Be careful though -- the property name is not guaranteed to remain the same. It has already changed: android.googlesource.com/platform/frameworks/base/+/… –  fadden Feb 28 '14 at 1:50
    
The other answers to this question appear be preferable: they are both easier to implement and less hacky and prone to breaking. –  DCKing Jul 24 '14 at 9:46
1  
@DCKing , at the time when this answer was posted (Nov 2013) there was no mention of how to verify the current runtime in Developer Docs (hence, the reflection:). Thanks for the heads up, the post is updated accordingly. –  ozbek Jul 24 '14 at 21:47

I think you should be able to use System.getProperty with java.vm.name as the key. In the JavaDoc its value is Dalvik, which let's hope it is Art or ART when using that runtime. It's worth a try...

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When running ART: System.getProperty("java.vm.name") returns Dalvik. System.getProperty("java.specification.name") returns Dalvik Core Library. :( –  Chris Lacy Nov 7 '13 at 10:35
1  
Hm, that would have been the easiest way to query it. Maybe they didn't change it because ART isn't released yet... –  Till Höppner Nov 7 '13 at 14:25
    
Released or not, it needs to be detected even if it's a development version. Even if they update this in the future it can never be considered reliable. –  Joseph Lennox Aug 1 '14 at 12:50

final String vm = VMRuntime.getRuntime().vmLibrary();

and then compare vm with "libdvm.so" or "libart.so" to check if it is Dalvik or ART.

Reference: https://gitorious.org/cyandreamproject/android_frameworks_base/commit/4c3f1e9e30948113b47068152027676172743eb1

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The Android docs actually give the following suggestion:

You can verify which runtime is in use by calling System.getProperty("java.vm.version"). If ART is in use, the property's value is "2.0.0" or higher.

This seems accurate on my Nexus 4 w/ ART enabled (running Android 4.4.4). Nexus 5 on Dalvik returned 1.6.0.

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For anyone needing a JNI version:

#include <sys/system_properties.h>

static bool isArtEnabled() {
    char buf[PROP_VALUE_MAX] = {};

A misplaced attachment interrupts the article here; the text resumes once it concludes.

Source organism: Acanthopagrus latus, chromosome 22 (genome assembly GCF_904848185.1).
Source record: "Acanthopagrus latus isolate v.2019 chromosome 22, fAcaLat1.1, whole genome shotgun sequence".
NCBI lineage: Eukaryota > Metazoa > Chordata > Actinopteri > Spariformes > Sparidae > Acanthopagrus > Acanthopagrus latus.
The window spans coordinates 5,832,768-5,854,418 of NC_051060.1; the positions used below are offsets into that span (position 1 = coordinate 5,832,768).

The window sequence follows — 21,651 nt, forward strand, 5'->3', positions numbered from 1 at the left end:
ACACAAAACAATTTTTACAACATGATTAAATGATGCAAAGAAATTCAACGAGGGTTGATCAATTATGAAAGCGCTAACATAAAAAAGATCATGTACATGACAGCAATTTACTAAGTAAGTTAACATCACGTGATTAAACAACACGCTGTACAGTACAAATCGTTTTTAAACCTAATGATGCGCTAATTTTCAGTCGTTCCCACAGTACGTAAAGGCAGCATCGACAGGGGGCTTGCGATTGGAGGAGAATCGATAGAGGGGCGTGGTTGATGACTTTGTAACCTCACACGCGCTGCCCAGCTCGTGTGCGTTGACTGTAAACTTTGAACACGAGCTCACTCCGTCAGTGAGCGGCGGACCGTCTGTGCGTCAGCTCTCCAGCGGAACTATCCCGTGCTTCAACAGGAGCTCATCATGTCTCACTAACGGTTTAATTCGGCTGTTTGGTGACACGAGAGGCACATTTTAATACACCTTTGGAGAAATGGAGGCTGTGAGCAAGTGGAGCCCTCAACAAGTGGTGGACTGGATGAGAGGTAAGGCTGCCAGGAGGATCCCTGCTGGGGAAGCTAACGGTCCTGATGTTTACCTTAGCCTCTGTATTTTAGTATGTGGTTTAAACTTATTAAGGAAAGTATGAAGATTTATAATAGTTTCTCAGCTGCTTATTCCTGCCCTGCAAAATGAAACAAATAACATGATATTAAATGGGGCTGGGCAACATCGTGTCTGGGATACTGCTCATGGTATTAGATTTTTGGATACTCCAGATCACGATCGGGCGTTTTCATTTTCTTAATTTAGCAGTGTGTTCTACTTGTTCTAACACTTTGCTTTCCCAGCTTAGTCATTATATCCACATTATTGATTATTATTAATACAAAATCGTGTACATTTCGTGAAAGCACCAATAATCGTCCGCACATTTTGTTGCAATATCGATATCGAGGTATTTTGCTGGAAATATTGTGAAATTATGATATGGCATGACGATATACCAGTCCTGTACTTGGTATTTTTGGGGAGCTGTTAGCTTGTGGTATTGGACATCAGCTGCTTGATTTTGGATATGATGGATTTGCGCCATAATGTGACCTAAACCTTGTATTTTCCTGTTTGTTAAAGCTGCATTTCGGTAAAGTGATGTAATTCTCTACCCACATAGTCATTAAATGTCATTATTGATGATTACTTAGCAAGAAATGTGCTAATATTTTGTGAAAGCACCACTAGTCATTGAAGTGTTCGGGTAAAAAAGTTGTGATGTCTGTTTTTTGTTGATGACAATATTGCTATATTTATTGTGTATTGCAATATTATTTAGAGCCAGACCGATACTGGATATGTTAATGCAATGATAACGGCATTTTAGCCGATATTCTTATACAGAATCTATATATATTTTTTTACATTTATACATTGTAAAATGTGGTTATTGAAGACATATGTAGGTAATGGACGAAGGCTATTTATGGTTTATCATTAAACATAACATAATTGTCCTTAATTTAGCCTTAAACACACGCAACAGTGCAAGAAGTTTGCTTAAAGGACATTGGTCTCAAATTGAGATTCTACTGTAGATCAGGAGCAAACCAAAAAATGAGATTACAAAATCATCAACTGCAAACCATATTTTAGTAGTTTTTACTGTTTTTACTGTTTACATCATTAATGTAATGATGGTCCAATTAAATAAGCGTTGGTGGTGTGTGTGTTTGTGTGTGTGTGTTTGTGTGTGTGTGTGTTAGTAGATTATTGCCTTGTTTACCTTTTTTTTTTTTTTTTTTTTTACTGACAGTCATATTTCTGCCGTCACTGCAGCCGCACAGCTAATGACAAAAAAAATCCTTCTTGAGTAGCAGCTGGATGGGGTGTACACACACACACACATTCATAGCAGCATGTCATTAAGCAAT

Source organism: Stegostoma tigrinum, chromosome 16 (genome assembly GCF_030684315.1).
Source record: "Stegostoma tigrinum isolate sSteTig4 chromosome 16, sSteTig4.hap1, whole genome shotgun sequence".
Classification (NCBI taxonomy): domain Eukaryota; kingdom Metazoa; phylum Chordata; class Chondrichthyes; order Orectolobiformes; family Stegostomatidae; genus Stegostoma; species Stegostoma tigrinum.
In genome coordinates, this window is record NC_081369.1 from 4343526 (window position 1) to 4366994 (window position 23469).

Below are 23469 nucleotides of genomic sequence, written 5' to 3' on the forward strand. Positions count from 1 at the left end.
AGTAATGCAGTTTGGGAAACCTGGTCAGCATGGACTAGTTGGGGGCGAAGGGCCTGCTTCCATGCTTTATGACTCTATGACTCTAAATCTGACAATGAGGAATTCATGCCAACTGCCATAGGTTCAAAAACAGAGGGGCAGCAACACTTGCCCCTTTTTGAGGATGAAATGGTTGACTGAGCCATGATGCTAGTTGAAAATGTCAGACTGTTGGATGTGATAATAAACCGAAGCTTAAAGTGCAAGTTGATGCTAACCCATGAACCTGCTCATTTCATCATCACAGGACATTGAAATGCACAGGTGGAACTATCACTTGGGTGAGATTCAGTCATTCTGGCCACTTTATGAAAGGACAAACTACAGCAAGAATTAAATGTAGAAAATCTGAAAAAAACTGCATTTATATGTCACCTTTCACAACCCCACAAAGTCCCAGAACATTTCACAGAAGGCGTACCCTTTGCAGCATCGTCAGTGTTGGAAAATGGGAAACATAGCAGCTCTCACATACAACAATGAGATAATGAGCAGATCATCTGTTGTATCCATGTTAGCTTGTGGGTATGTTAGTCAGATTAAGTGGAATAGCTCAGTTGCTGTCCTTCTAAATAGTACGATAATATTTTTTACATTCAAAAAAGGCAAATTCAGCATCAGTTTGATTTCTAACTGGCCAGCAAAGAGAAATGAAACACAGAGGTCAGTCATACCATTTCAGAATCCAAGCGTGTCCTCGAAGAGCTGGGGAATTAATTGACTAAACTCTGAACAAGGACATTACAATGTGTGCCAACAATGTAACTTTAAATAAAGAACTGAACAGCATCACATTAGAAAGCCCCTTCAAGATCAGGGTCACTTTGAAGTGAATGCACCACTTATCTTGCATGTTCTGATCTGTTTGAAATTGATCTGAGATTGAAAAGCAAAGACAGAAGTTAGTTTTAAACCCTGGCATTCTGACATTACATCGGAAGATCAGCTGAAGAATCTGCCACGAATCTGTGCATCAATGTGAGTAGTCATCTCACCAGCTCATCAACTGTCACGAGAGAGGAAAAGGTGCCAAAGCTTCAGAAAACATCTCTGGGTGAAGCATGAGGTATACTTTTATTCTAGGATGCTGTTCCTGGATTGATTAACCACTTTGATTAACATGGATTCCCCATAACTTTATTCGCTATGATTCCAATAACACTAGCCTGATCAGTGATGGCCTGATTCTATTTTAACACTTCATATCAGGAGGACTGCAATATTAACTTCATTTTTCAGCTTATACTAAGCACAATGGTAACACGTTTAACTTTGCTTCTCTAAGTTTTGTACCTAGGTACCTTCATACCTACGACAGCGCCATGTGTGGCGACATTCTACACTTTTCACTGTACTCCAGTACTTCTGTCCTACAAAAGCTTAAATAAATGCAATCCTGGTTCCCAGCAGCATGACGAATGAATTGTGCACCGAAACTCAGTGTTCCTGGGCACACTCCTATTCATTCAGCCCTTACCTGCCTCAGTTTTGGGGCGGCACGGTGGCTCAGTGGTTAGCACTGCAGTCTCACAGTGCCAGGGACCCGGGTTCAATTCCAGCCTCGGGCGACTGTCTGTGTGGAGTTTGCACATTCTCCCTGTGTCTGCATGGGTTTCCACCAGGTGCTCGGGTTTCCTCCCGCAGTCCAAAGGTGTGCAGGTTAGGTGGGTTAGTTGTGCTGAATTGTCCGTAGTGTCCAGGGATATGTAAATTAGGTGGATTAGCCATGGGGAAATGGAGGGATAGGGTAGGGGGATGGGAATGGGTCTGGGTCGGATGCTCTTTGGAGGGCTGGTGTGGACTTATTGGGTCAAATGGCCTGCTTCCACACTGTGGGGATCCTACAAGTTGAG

__system_property_get("persist.sys.dalvik.vm.lib.2", buf);
    // This allows libartd.so to be detected as well.
    return strncmp("libart", buf, 6) == 0;
}

Or if you want to follow a code path closer to what shoe rat posted,

static bool isArtEnabled(JNIEnv *env)
{
    // Per https://developer.android.com/guide/practices/verifying-apps-art.html
    // if the result of System.getProperty("java.vm.version") starts with 2,
    // ART is enabled.

    jclass systemClass = env->FindClass("java/lang/System");

    if (systemClass == NULL) {
        LOGD("Could not find java.lang.System.");
        return false;
    }

    jmethodID getProperty = env->GetStaticMethodID(systemClass,
        "getProperty", "(Ljava/lang/String;)Ljava/lang/String;");

    if (getProperty == NULL) {
        LOGD("Could not find java.lang.System.getProperty(String).");
        return false;
    }

    jstring propertyName = env->NewStringUTF("java.vm.version");

    jstring jversion = (jstring)env->CallStaticObjectMethod(
        systemClass, getProperty, propertyName);

    if (jversion == NULL) {
        LOGD("java.lang.System.getProperty('java.vm.version') did not return a value.");
        return false;
    }

    const char *version = env->GetStringUTFChars(jversion, JNI_FALSE);

    // Lets flip that check around to better bullet proof us.
    // Consider any version which starts with "1." to be Dalvik,
    // and all others to be ART.
    bool isArtEnabled = !(strlen(version) < 2 ||
        strncmp("1.", version, 2) == 0);

    LOGD("Is ART enabled? %d (%s)", isArtEnabled, version);

    env->ReleaseStringUTFChars(jversion, version);

    return isArtEnabled;
}